Bad Trip – Car Crash

I’m fully prepared for the hilarious absurdity of Jackass: Forever next year, but I’m not sure if it will have the same combination of laughs and inspired profundity as Bad Trip. This movie is hysterical, but what caught me off guard is how stars Eric André and Lil Rel Howery were embraced by the real people caught up in their ridiculous pranks. The key is how this film is never mean-spirited. There are wild, profane pranks being played, but the performers are always the butt of the jokes. Unlike the Borat films, which have their place and highlight some sadder parts of American society, Bad Trip focuses on the inherent good in people. Several moments show the empathy these random individuals can show in even the most extreme situations. This car crash scene, for example, finds André and Howery acting like they are at each other’s throats. At the same time, random onlookers attempt to help, talking them down, making the right choices, and showing what good exists in a time when that’s not always a given. The fact that it’s also all very funny is only a greater bonus.

Dune – A Sandworm Swallows A Spice Harvester

Giant sandworms are enough to excite me for any movie, and Denis Villeneuve certainly knew how to deliver. Scale is a huge part of what makes Dune work, but the roles of culture and religion are at play too. These elements combine in a moment that fully qualifies this multi-part story as a sci-fi epic worth investing in. Shot with IMAX cameras, the entire sequence that finds Oscar Isaac’s Duke Leto Atreides, along with his son Paul (Timothée Chalamet) and right-hand man, Gurney (Josh Brolin), attempting to help evacuate workers from a huge machine, before one of these sandworms eats it is incredible to watch. Part of that sense of wonder comes from how little we see of the actual sandworm. Yet, the film, much like the native Fremen, has a way of treating these creatures as divine beings worthy of respect. Combined with further insight into Paul’s expanding mind, it’s a terrific spectacle.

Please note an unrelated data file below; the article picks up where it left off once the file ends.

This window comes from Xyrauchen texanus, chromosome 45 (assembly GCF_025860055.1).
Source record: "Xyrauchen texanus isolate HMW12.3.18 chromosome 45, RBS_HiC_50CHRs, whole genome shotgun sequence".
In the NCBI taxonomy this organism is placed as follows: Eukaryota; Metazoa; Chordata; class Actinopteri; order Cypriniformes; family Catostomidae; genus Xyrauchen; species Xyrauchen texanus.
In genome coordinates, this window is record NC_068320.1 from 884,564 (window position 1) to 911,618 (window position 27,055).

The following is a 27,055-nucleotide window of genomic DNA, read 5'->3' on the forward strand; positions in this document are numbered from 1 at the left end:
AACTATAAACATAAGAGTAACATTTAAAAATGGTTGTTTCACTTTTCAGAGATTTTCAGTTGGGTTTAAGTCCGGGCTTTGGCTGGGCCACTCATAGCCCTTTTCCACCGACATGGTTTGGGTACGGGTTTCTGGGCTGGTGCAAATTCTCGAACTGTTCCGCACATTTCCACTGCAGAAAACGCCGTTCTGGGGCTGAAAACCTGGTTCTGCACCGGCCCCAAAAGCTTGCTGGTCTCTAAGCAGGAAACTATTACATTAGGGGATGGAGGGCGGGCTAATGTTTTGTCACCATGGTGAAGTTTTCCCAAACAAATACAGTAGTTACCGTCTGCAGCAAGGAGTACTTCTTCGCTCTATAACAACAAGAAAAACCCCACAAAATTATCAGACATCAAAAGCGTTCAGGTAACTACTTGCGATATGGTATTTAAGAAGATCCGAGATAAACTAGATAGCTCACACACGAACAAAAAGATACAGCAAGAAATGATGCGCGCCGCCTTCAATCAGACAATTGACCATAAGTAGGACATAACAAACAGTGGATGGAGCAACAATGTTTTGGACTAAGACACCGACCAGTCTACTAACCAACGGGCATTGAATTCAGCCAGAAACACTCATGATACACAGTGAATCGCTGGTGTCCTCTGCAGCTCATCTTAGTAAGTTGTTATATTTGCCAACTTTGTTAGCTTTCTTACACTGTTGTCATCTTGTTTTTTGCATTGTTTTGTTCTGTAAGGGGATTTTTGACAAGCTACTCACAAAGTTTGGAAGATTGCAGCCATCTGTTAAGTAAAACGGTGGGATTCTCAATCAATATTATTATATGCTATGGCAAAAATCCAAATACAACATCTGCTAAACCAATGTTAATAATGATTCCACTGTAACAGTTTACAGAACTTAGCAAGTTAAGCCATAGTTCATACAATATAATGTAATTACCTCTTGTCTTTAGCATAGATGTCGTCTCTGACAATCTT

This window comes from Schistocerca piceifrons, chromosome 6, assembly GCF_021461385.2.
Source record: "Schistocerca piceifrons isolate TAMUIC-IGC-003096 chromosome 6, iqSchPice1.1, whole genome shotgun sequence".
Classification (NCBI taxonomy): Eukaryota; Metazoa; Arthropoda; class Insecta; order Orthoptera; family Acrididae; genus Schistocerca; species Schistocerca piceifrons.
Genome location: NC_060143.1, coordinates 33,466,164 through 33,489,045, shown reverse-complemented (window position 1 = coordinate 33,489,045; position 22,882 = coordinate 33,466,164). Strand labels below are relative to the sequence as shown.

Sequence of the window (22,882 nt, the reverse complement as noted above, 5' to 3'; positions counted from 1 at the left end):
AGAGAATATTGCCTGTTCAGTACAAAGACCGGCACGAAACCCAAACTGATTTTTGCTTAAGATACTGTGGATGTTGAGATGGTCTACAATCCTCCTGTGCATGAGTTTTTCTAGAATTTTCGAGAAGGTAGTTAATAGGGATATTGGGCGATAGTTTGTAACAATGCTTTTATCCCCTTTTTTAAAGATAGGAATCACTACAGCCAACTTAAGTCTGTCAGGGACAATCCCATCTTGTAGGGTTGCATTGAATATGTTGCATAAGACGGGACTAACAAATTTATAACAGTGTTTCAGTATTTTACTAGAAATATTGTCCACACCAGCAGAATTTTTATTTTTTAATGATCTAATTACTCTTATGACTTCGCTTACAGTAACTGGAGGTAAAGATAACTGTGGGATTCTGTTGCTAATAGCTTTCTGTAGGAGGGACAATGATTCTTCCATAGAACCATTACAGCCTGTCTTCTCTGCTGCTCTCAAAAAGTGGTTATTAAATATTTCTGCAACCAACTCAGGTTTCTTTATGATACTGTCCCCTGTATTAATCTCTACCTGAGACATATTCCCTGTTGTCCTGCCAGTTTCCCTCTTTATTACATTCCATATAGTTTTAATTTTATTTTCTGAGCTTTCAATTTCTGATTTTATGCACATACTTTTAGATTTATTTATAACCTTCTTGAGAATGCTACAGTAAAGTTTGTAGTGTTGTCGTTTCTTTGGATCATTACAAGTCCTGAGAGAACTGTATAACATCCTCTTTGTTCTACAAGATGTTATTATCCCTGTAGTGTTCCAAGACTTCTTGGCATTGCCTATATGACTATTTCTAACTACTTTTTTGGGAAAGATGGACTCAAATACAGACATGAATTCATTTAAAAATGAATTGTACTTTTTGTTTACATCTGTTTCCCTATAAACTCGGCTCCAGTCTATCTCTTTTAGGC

Godzilla vs. Kong – Godzilla and Kong Crash Mechagodzilla Through A Building Together